Often seen as the bully in the National Super Alliance, the Orange Democratic Movement has become the laughing stock after failing to clinch two parliamentary seats in by-elections on Friday.
Four Nasa affiliate outfits -- Kalonzo Musyoka's Wiper Party, Musalia Mudavadi's Amani National Congress, Moses Wetang'ula's Ford Kenya and Isaac Ruto's Chama Cha Mashinani -- accused ODM of oppressing them and gloated at its humiliation.
The by-elections in Embakasi South and Ugenya were won by Wiper's Julius Mawathe and David Ochieng of Movement for Democracy and Growth party respectively.
On Sunday, Wiper Secretary-General Judy Sijeny said ODM refused to heed Mr Musyoka's call to rally behind Mr Mawathe.
"My party chief reached out to ODM leader Raila Odinga but ODM still went ahead to field a candidate. We are glad to have won," Ms Sijeny told the Nation.
In Embakasi, ODM's Irshad Sumra garnered a paltry 7,988 votes against Mr Mawathe's 21, 628.
The seat fell vacant when Mr Sumra successfully launched a petition against Mr Mawathe's August 7, 2017 victory.
In Ugenya, ODM's Christopher Karan was beaten by his predecessor Ochieng who bolted from the Orange party in 2017.
Ms Sijeny said even after Wiper withdrew its candidate in favour of ODM's Antony Oluoch in Mathare North in 2017, ODM failed to reciprocate in Embakasi South and sponsored Mr Sumra.
"All that has passed and we have no hard feelings. However, we talked to them earlier and they promised to listen. Our supporters feel ODM was not very kind to us even though Sumra had a right to contest," she added.
The removal of Mr Wetang'ula from the position of the Senate Minority Leader was also cited as arrogance on the part of ODM.
ANC Secretary-General Barrack Muluka quoted Mr Wetang'ula's sentiments when he was hounded from the Senate Minority leader position and replaced with Siaya Senator James Orengo.
"Remember someone saying the divorce would be loud, noisy, messy and with consequences? These are the signs," Mr Muluka said.
He accused Mr Odinga of thriving on "politics of horses".
"The ODM leader has demonstrated that he excels in the partnership of a horse and a rider, where he is always the rider and his partners the horses. Haven't you heard him of talking about a two-horse race?" he asked.
The ANC official added that the party's defeat in Ugenya and Embakasi South "signifies a new sunset and fresh sunrises".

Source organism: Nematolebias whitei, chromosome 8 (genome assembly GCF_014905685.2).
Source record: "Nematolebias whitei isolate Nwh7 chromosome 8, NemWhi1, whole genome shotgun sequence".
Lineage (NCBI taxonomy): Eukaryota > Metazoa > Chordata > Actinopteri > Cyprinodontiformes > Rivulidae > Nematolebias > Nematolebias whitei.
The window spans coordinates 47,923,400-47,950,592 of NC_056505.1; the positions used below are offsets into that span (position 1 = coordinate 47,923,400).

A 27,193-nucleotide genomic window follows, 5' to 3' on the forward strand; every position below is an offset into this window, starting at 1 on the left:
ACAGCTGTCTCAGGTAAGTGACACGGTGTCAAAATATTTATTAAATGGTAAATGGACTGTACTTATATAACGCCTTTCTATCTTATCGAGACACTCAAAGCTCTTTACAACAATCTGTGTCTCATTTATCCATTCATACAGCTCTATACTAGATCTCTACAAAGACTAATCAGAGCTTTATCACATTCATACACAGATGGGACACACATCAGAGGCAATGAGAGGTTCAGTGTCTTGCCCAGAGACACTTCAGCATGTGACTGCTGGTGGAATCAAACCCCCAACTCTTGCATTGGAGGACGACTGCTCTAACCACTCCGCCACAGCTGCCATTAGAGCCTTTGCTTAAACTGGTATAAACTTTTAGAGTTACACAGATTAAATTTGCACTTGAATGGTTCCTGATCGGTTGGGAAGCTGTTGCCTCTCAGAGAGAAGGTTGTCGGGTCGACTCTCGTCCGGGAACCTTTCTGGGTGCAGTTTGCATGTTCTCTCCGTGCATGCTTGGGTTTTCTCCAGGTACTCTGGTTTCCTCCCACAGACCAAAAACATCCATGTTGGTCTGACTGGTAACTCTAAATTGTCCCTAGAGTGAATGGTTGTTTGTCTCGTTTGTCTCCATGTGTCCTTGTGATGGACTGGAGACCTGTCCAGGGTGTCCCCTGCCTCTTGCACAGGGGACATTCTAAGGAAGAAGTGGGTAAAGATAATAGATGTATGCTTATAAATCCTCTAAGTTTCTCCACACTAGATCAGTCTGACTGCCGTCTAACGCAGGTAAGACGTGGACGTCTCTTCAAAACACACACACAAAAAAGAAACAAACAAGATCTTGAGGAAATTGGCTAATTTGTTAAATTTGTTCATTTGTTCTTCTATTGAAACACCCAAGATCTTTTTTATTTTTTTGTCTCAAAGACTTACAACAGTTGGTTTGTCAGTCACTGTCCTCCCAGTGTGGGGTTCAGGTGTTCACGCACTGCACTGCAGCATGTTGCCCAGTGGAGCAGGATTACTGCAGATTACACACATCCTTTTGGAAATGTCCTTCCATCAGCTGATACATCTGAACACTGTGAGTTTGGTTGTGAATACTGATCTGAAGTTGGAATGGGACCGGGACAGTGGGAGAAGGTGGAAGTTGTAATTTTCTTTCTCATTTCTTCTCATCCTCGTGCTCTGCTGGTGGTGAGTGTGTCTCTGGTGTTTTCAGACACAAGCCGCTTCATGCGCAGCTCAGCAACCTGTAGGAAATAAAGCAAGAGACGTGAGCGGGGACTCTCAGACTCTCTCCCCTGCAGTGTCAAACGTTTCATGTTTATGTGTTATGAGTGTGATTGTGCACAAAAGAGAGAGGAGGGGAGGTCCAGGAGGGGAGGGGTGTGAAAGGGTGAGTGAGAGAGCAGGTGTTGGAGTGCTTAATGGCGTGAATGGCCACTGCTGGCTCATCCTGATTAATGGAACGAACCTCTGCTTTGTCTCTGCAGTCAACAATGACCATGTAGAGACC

Ford Kenya Secretary-General Eseli Simiyu said ODM suffers from the big brother syndrome.
"They got to a point where they decided that Nasa partners are cowards and useless. That is how they have been treating us. They should have discouraged Sumra from that petition in the first place because it was an intra-Nasa case," he said, adding that ODM has a use and dump habit "which is bound to fail".
"When Jubilee tries to reach out to other Nasa parties, ODM pushes them away. ODM leaders feel they have used Wiper, ANC and Ford Kenya and now they don't need them. The results are there for all to see," Mr Simiyu added.
Wiper Vice-chairman Mutula Kilonzo Jnr said the rivalry among Nasa affiliate parties "was the sole reason we lost the 2017 presidential elections and many seats in all categories".
He said ODM ought to have ceded the Embakasi South seat to Wiper "in the spirit of the coalition."
CCM party leader and former Bomet Governor Ruto said parties should be allowed to widen their democratic space.
"The case of Ugenya is welcome. No region or zone should be left for a particular party. Even small parties should be able to win seats in areas perceived to belong to others," Mr Ruto said.
"It is important for ODM to allow smaller parties to thrive in Nyanza. It risks becoming moonless in the area because too much interest would deter development."
His sentiments were echoed by former Machakos Senator Johnson Muthama, who said it is not right to be in one house and have divergent views.
"Either you are together or apart. When I said we needed one political party, I knew what I was saying. It could have enhanced unity," Mr Muthama said.
Contacted on Sunday, ODM Secretary General Edwin Sifuna, defended his party's actions in the elections, saying Kenya is a multiparty democracy.